QGIS Planet

Newly-Committed QGIS 3.0 Algorithm: Raster Layer Unique Values Report

Getting a pixel count and area size of unique values for a given raster layer hasn’t been straightforward in QGIS. The user could either go through third-party solutions via processing with some limitations, or create a (slow) python script.

That is, until now. Say hello to the newly-committed processing algorithm, the “raster layer unique values report”.

The QGIS algorithm will take a raster layer as input and output an HTML formatted report listing the pixel count and area size – in the raster layer’s unit - for all unique values. Thanks to QGIS core developer Nyall Dawson’s fantastic work on the processing platform in upcoming QGIS 3.0, the algorithm is written in C++ and therefore much faster - over a tenfold improvement - to an equivalent python script.

Using QGIS’ processing modeler, users can come up with a simple model to provide unique values reports within areas of interests, defined through vector polygons: Simple processing model in QGIS 3.0

For example, using the newly-updated 2016 Global Forest Change dataset and the model above, we can quickly generate a deforestation per year chart. Simply reproject the dataset in the appropriate meter-based projection, clip it with a national boundaries polygon, et voila. Paste the resulting HTML table into your favorite spreadsheet program and enjoy the charts: Algorithm HTML output in spreadsheet view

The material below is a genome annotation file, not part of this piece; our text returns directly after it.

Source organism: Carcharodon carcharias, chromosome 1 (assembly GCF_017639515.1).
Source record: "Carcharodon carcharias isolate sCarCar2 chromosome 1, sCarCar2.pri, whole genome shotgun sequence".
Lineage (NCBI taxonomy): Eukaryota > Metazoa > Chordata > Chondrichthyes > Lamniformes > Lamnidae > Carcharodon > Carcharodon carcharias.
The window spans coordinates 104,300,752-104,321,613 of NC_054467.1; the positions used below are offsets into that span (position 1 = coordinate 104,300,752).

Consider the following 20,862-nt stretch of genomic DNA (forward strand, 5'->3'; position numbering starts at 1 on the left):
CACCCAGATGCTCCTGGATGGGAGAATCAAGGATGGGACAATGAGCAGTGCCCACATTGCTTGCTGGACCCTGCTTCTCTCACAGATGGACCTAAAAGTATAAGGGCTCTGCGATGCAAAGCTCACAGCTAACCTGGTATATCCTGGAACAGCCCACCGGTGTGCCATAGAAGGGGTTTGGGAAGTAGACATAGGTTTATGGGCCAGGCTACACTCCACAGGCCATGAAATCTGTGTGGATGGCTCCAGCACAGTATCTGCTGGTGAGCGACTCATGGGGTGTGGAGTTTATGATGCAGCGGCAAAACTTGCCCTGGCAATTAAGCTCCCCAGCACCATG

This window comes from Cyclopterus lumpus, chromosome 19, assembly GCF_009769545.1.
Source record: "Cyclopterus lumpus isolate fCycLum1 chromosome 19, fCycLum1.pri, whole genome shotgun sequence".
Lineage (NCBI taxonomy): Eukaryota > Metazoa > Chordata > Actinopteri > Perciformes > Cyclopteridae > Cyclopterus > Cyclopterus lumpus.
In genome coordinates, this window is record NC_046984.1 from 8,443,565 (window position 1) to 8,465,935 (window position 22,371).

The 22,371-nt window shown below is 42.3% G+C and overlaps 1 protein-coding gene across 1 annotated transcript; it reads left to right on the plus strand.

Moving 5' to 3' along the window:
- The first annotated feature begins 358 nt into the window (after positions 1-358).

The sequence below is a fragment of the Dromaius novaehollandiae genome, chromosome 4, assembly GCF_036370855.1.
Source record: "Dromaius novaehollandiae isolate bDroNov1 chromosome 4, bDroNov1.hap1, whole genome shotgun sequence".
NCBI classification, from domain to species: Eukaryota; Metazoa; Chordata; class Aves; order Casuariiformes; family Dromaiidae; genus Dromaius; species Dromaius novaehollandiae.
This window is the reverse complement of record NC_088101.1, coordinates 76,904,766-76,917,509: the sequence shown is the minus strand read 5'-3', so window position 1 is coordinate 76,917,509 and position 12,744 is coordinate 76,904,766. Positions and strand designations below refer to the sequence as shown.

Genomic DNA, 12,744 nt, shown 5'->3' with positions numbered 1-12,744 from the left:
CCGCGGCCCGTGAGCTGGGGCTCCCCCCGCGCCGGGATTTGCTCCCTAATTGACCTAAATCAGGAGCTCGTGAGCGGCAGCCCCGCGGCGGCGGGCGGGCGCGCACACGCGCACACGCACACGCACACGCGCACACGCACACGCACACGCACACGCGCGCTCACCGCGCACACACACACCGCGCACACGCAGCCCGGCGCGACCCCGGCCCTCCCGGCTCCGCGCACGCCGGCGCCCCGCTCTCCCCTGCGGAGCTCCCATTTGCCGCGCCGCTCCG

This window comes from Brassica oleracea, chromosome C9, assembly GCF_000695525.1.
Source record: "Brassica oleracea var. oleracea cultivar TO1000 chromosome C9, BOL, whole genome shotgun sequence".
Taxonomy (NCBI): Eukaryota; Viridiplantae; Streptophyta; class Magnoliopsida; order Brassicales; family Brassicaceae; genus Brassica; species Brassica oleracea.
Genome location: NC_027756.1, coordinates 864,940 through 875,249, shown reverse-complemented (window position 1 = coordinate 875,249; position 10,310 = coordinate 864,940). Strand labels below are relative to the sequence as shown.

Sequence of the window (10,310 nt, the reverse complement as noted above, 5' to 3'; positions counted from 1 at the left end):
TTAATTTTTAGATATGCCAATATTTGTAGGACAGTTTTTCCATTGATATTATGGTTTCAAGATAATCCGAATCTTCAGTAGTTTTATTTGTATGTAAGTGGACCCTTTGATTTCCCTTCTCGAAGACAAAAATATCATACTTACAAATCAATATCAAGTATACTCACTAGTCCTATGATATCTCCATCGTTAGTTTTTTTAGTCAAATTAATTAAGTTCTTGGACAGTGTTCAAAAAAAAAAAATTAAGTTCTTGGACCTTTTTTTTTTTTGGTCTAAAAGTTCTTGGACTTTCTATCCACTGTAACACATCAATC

More QGIS 3.0 Improvements: Saving Map Canvas as Image & PDF

(This blog post might as well have been titled “QGIS ❤ Wallpapers”)

Over the span of a week, QGIS received a set of improvements which greatly improved the canvas’ save as image function, as well as a brand new save as PDF feature.

Queue the usual slide of improvements: Improvements ovewview

Adding output resolution, width and height settings effectively frees users from the confine of their physical screen. Being able to fine tine the width and height in pixel also helps cartographers producing maps best-fitted for web-based content.

Saving as PDF feature is a real time saver, offering a fast path to vector export of maps without the need to go through creating a composer, adding a map item, etc.

All of these improvements are very useful to improve quick n’ dirty map export. It is however no replacement to the powerful QGIS composers. On that front, a QGIS core developer at North Road has launched a crowd funding campaign to modernize composers. For those cartographers out there publishing maps on various media forms (print, online, ebooks), seriously consider supporting this campaign.

Color Ramp Improvements in Upcoming QGIS 3.0

QGIS’ handling of color ramps has just gotten much better with a series of improvements we committed to the open source project’s upcoming version 3.0.

This slide goes through brief summary of changes: Color ramp handling, made fun! Color ramp handling, made fun!

On the developer front, one nice improvement is the addition of an invert() function directly attached to color ramp classes (QgsColorRamp and its children). This removed the need for symbol layers and renderers to implement individual invert-related functions; those are now served with a customized source color ramp, with edited steps and/or reversed order already taken into account.

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